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Although annuities require upfront payments, they do offer an opportunity for tax-deferred growth and ongoing income that can make them a valuable complement to Social Security income during retirement. However, the various ins-and-outs of annuities can be confusing, and because there's a lot to consider before buying an annuity people often make mistakes when doing so. 

Mistake #1: Failing to consider all the costs
Unfortunately, many people never consider the fees and commissions associated with an annuity, or the surrender charges, and as a result, they get sold a product that is more costly than a competing product or are sold an annuity that is larger than they need.

Annuities typically charge higher expenses than other investment vehicles and those expenses make annuities one of the most profitable products for financial planners and insurers to market. It's not uncommon to discover that expenses total 2% to 3% annually and that commissions paid to the person selling you an annuity are as high as 10%.

These upfront and ongoing fees can make a big dent in the amount of income you collect over time, but they may pale in comparison to the surrender fees you may have to pay if you need to withdraw money from your annuity within the first few years of funding it. Typically, surrender charges associated with withdrawing money from an annuity in year one are about 7% or higher, and after one year surrender charges usually decline by 1% per year until they reach 0%.

In order to avoid making this mistake, ask what costs and expenses are associated with an annuity and then compare those costs with annuities offered by others, including those sold directly to individuals by insurers.

Mistake #2: Picking a fixed or variable annuity without considering the benefits and drawbacks associated with them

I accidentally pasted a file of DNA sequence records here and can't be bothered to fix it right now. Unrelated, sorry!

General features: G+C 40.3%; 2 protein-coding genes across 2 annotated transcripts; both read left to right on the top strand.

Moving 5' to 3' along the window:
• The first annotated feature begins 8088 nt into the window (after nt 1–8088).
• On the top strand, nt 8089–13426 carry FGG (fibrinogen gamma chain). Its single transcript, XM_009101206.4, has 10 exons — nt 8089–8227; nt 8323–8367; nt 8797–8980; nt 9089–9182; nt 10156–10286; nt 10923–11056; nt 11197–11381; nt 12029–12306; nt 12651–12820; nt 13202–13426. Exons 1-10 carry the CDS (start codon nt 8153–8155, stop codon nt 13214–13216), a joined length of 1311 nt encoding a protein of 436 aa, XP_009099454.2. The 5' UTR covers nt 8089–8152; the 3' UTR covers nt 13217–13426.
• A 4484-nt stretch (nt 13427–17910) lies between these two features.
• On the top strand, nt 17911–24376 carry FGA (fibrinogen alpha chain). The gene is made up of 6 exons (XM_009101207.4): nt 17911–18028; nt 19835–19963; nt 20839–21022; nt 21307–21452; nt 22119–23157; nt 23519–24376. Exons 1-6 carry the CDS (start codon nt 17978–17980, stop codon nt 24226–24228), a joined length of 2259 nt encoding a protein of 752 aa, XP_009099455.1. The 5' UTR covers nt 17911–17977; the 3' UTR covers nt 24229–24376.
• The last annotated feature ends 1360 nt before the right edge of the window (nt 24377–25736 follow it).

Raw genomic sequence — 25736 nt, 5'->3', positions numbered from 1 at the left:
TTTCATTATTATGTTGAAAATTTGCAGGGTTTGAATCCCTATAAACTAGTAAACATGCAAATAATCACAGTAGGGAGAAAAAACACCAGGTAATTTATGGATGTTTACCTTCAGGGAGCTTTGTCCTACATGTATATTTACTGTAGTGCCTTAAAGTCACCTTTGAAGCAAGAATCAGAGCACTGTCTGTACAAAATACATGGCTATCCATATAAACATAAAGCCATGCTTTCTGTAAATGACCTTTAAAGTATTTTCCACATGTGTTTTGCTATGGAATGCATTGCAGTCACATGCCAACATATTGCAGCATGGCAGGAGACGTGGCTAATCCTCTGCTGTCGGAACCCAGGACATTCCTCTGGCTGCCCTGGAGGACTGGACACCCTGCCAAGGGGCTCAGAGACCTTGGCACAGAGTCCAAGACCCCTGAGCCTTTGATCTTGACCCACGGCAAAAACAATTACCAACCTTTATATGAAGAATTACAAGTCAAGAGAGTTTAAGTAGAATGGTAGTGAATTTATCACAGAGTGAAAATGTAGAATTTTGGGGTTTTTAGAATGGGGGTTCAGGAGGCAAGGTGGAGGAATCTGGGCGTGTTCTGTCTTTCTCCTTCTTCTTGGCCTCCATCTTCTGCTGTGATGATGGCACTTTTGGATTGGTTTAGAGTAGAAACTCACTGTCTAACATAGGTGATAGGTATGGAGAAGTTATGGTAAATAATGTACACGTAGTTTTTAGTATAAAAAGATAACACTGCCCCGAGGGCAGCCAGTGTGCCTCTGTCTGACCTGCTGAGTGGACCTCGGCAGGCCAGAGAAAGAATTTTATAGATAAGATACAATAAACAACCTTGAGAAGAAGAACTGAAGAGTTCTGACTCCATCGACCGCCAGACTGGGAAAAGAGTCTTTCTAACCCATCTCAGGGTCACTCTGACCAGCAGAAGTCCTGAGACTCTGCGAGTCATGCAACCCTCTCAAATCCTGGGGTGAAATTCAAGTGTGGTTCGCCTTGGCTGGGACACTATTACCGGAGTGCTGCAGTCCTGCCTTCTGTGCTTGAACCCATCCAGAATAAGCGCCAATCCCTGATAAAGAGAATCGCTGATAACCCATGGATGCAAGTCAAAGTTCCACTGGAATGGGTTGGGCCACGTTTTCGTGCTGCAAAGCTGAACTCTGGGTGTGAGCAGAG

Fixed-rate annuities pay income based on a predetermined rate of return, thus they eliminate the guesswork associated with picking between various investments. Since the rate of return has been previously set, retirees benefit from consistent income unaffected by inevitable market drops; however, that also means that returns for fixed rate annuities may be lower than returns for variable annuities; particularly during periods of economic expansion

If you're considering a fixed rate annuity you should also know that the income paid to you won't increase with inflation (unless it's an inflation-adjusted annuity) and that can mean losing buying power over time. Historically, inflation has increased at a pace of about 3% annually and if that pace continues, a fixed-rate annuity's income payment will cover far fewer expenses in the future than it does today.

Unlike fixed-rate annuities, variable-rate annuities pay out income that changes based on the rate of return earned by the investments owned in the annuity, thus the payments can vary significantly from period to period.

Tying returns to underlying investments, such as stocks and bonds, may help offset inflation risk, but it exposes the annuity owner to market risk if stock or bond values tumble.